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Last Updated: 05/26/2022


Version: 2.3.1

Physics-based data assimilation models of the ionosphere were developed at Utah State University as part of a DoD Multidisciplinary University Research Initiative (MURI) program. The USU effort was called Global Assimilation of Ionospheric Measurements (GAIM). One of the USU data assimilation models is now available at the CCMC for use by the scientific community. This model is a Gauss-Markov Kalman Filter (GMKF) model, and it uses a physics-based model of the ionosphere and a Kalman filter as a basis for assimilating a diverse set of real-time (or near real-time) measurements. The physics-based model is the Ionosphere Forecast Model (IFM), which is global and covers the E-region, F-region, and topside from 90 to 1400 km. It takes account of five ion species (NO+, O2+, N2+, O+, H+). However, the main output of the model is a 3-dimensional electron density distribution at user specified times. In addition, auxiliary parameters are also provided, including NmE, hmE, NmF2, hmF2, slant and vertical TEC. The Gauss-Markov Kalman Model assimilates bottom-side Ne profiles from a variable number of ionosondes, slant TEC from a variable number of ground GPS/TEC stations, in situ Ne from four DMSP satellites, and line-of-sight UV emissions measured by satellites. Quality control algorithms for all of the data types are provided as an integral part of the model and the model takes account of latent data (up to 3 hours). With the GMKF model the ionospheric densities obtained from the IFM constitute a background ionospheric density field on which perturbations are superimposed based on the available data sources and their errors. The density perturbations and the associated errors evolve over time via a statistical Gauss-Markov process.


The current version of the USU-GAIM model provides the 3-D ionospheric plasma density distribution over the globe. As a consequence the resolution of the model is rather coarse (15° longitude, 4.66° latitude).

The version of the model at the CCMC only assimilates GPS/TEC data between ±60° geographic latitude. The plasma density distribution at high latitudes is provided by the IFM and is currently only driven by the geophysical conditions.

The current version of the model cannot describe small-scale dynamic structures, such as spread-F and plasma bubbles.

The model results are more reliable near data sources.


USA-GAIM 2.3.1 Sample Output Diagram


While submitting a run on request the user sets the start date (year, day of the year) and the duration of the run in days (currently 1 day up to 7 days). All input parameters and data required by the model are obtained automatically.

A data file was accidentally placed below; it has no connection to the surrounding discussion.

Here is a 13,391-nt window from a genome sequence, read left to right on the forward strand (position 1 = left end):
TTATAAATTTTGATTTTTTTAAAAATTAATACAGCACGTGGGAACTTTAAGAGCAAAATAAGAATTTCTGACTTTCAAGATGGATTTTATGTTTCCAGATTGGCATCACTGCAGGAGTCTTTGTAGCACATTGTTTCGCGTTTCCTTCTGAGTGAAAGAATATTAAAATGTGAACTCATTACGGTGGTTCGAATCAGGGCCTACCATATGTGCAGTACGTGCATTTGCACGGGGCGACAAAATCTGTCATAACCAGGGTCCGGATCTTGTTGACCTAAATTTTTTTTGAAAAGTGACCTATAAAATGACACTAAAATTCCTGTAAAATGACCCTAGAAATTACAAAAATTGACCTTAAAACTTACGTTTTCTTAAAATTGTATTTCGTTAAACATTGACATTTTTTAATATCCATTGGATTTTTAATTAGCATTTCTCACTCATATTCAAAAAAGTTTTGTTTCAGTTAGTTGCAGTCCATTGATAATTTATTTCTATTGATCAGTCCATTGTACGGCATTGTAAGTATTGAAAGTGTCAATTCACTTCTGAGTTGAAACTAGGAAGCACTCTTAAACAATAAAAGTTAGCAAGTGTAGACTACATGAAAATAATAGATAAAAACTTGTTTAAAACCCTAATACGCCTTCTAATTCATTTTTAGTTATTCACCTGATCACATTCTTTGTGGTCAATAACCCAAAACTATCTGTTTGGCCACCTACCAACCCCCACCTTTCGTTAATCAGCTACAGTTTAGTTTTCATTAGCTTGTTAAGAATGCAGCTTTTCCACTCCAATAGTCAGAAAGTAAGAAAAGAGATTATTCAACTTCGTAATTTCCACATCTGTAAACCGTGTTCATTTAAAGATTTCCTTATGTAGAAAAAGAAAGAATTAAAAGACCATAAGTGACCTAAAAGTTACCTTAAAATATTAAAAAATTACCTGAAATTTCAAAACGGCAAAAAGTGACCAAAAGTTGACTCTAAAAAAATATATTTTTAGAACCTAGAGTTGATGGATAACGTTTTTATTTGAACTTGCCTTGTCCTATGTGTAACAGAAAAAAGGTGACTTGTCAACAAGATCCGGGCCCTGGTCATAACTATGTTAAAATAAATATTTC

The IFM model uses F10.7, average F10.7, daily Ap and eight 3-hour Kp indices. The IFM also uses empirical inputs for the neutral atmosphere and magnetosphere parameters needed by the model, e.g., neutral wind, electric field, auroral precipitation, solar EUV, and resonantly scattered radiation.

The USU GAIM 2.3 model accepts data from multiple sources, including slant TEC from GPS ground stations via RINEX files, a-priori bias information for GPS satellites and ground-stations, true-height electron density profiles from DISS ionosondes via SAO formatted files, SSULI UV radiances via SDF2 files, and DMSP IES in-situ electron densities via EDR files. At present, the automated CCMC runs on request system only uses GPS observations from up to 400 ground receivers spread around the world. Data from other sources will be added at later times when they become available for automatic acquisition.


The primary output from the USU GAIM 2.3 model is a time-dependent 3-dimensional global electron density distribution. The CCMC on-line visualization tool allows a view of the full GAIM model output as well as the output obtained from the IFM. Vertical Equivalent Total Electron Content (TEC) obtained from the leveled, bias corrected, slant TEC values assimilated by the model and GPS stations coordinates are also provided.

Model is time-dependant.


  • Global Ionosphere

Space Weather Impacts

  • Ionosphere variability (navigation, communications)


  • Variablility of Plasma Density
  • Equatorial Anomaly



Code Languages: fortran


Publication Policy

Use of the USU-GAIM model results must be acknowledged in any presentations, publications, or proposals. All publications should carry the acknowledgement: "The USU-GAIM Model was developed by the GAIM team (R.W. Schunk, L. Scherliess, J.J. Sojka, D.C. Thompson, L.Zhu) at Utah State University".

Rules of the Road: If USU-GAIM results are used in a presentation, publication, or proposal, contact the USU-GAIM team to ensure that the model results are being used properly. If something is observed in the model results that appears "strange" please contact the USU-GAIM team to investigate the possible problem. One copy of any published paper should be sent to Dr. R.W. Schunk so that a bibliography of papers and publications using the USU-GAIM model results can be maintained. The same rules also apply for the use of results obtained from the Ionosphere Forecast Model (IFM).

In addition to any model-specific policy, please refer to the General Publication Policy.